Donahoe, who said the move would save $2 billion per year, appeared to hedge between these two possibilities.

"We think we're on good footing with this ... Our interpretation is that the language does not bind us to six-day," he said. But he added that, given the looming expiration of the current resolution, "there's plenty of time -- we can get it resolved by then. [Congress] can take out any language that prevents us from doing this."

In other words, the Postal Service is sending a strong signal to Congress about what it wants -- and it expects lawmakers to comply.

The Senate produced a bill last year that would have maintained Saturday delivery for at least two more years, then allowed the agency to explore ending it if it seemed financially necessary. In a statement Wednesday, Sen. Tom Carper (D-Del.), chairman of the committee overseeing the Postal Service, said he was "disappointed" by the move, though he qualified that disappointment.

"For nearly three decades, it has been the clear intent of Congress that the Postal Service provide most communities with six days of mail delivery," Carper said. "That said, I have long argued that Congress should reduce the number of service mandates it places on the Postal Service."

The announcement appears to have split some lawmakers along party lines in the House. Rep. Darrell Issa, whose Oversight committee presides over the agency, voiced his support for Donahoe's move on Wednesday, saying in a letter to House leadership that the move to five-day delivery was "common sense." He also urged lawmakers to pave the way for the move with its next continuing resolution.

"Democrats on the Hill are furious," said a Democratic lobbyist. "They feel blindsided."

A House oversight committee staffer clarified to HuffPost that, even if the language at issue isn't stripped out of the next resolution, Issa believes the Postal Service has the authority to make the switch unilaterally.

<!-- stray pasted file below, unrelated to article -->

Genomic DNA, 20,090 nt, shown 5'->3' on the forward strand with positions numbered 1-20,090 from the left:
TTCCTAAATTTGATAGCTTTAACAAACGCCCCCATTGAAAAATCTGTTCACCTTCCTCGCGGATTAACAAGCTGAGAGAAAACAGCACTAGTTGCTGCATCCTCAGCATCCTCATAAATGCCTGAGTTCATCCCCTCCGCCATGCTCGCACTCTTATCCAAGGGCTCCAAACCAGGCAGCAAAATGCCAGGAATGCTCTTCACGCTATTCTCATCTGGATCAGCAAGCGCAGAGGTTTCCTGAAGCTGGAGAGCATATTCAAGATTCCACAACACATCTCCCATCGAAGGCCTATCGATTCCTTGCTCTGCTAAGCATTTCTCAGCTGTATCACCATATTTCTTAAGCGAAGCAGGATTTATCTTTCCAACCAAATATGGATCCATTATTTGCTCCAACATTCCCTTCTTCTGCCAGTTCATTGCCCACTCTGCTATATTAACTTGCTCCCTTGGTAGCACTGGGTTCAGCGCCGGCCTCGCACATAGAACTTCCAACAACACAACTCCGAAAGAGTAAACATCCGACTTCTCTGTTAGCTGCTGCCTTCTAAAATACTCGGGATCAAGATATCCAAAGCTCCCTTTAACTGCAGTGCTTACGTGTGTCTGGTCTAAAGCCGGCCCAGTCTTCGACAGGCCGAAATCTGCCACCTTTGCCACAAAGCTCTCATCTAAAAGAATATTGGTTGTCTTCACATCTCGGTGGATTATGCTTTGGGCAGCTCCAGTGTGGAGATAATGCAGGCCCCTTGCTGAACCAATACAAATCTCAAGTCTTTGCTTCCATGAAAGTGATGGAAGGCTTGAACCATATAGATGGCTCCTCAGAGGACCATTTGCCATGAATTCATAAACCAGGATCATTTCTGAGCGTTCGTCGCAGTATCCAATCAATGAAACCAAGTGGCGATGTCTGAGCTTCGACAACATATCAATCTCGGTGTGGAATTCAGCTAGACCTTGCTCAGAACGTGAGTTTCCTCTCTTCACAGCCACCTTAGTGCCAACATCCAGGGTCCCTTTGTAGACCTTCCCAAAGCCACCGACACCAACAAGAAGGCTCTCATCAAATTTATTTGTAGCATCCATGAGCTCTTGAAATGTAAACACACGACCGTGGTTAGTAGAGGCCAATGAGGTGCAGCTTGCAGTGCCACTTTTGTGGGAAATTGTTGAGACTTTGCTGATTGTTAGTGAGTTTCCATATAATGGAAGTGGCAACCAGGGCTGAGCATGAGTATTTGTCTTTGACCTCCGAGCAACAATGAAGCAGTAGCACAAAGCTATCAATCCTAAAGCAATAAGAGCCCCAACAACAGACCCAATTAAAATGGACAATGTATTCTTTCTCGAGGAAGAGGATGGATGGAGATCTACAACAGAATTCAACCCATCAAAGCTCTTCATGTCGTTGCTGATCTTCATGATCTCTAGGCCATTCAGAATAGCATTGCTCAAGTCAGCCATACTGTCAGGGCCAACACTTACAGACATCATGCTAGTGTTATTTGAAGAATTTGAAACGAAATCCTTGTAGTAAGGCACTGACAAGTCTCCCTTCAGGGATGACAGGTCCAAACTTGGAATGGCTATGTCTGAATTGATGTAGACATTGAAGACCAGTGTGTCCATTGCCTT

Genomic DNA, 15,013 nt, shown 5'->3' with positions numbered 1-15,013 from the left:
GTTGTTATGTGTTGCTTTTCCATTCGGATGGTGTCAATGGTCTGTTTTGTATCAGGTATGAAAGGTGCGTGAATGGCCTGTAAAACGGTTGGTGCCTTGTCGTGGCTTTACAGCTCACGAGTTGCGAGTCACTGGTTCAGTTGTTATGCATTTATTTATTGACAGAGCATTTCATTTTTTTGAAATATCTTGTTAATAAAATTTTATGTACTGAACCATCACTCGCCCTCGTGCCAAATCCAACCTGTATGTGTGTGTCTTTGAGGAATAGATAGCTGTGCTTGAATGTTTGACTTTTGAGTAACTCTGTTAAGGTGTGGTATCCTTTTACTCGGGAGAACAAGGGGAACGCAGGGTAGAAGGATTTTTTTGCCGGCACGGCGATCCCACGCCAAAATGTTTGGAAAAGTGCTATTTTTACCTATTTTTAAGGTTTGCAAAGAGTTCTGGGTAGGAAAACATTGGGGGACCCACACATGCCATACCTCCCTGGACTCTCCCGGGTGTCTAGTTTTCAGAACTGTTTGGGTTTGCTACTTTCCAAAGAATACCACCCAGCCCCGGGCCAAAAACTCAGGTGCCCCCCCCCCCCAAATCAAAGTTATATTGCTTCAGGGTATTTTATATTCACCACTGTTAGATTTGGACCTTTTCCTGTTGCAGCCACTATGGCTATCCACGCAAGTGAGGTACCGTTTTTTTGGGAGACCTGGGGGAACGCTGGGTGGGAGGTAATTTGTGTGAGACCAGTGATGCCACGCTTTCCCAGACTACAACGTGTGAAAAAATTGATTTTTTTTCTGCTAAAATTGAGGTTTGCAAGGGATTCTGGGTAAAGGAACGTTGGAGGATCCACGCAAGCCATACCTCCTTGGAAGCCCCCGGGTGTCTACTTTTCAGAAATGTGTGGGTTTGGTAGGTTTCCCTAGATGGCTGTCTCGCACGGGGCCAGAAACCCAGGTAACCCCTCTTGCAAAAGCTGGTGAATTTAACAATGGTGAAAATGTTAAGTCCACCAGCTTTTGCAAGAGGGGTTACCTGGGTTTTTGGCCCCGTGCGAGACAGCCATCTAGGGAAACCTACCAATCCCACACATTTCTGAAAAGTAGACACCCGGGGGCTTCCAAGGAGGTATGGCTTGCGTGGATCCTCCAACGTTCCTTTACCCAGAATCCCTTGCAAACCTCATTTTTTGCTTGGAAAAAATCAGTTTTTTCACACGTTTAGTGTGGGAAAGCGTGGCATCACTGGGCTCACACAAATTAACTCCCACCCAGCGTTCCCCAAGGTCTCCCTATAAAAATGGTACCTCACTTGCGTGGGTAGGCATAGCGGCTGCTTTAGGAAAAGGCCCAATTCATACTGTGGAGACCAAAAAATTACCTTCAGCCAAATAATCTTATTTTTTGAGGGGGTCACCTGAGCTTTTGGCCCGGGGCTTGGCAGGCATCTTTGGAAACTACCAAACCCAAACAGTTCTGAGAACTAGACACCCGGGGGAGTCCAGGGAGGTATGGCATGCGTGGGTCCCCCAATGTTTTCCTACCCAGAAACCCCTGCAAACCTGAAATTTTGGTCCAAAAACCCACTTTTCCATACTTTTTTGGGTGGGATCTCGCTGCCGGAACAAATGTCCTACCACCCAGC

But Rep. Elijah Cummings (D-Md.), ranking Democrat on the Oversight committee, rebuked Donahoe for the move in a brief statement Wednesday.

"The issue of service delivery frequency should be addressed in that legislation rather than through arbitrary action by the Postal Service," he said.

Legality aside, Donahoe's announcement raises the question of whether moving to five-day delivery of first-class mail is the wise path for long-term survival. (Package delivery, which has been growing for the agency in recent years, will continue on Saturdays under Donahoe's proposal.)

Unions and a host of businesses that rely on the Postal Service have argued that the breadth of the agency's service is its strongest asset. Cutting back on delivery, they say, would diminish the agency's value and inevitably lead to a "death spiral." It would also disproportionately hurt elderly and rural Americans who rely more on the mail.

The announcement is "yet another death knell for the quality service provided by the U.S. Postal Service," said Jeanette Dwyer, president of the National Rural Letter Carriers’ Association. "To erode this service will undermine the Postal Service’s core mission and is completely unacceptable."

The agency has struggled with mounting losses in recent years, and defaulted on payments to the U.S. Treasury in 2012 for the first time in its history. But, for the most part, the agency's alarming red ink is not due to operational losses, but to financial requirements placed on it by lawmakers. In 2006, Congress passed legislation forcing the agency to pay $5.5 billion per year to fund health care for retirees years in advance.

Of the agency's $15.9 billion in losses last year, $11.1 billion of it stemmed from Congress's pre-funding mandates.

Donahoe said he plans to make his argument for the switch to Congress.

"Everyone knows it's the right thing to do," Donahoe said. "Part of my job is to make a very clear and concise argument in front of Congress that we're doing the right thing."






LMFAO @ these libs
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« Reply #74 on: February 13, 2013, 02:51:50 PM »

Postal Service Debt May Hit $45 Billion
Wednesday, 13 Feb 2013

The U.S. Postal Service, which lost $1.3 billion in its first quarter, said its debt could reach $45 billion by around 2017 if Congress doesn’t pass legislation allowing it to change its business model.

The post office, at a Senate Homeland Security and Governmental Affairs Committee hearing today, will ask for permission to run its own health plan for employees and retirees. Postmaster General Patrick Donahoe, in testimony prepared for the hearing, said the service could save as much as $7 billion a year through 2016 by taking its health coverage out of the U.S. government plan.

Donahoe last week said the service plans to end Saturday mail delivery in August even though an appropriations law first enacted in 1981 requires it to deliver mail six days a week.

The service has reached the $15 billion limit on what it’s allowed to borrow from the U.S. Treasury and defaulted last year on two payments due to the Treasury for future retiree health benefit costs.

http://www.newsmax.com/Newsfront/post-office-debt-45/2013/02/13/id/490218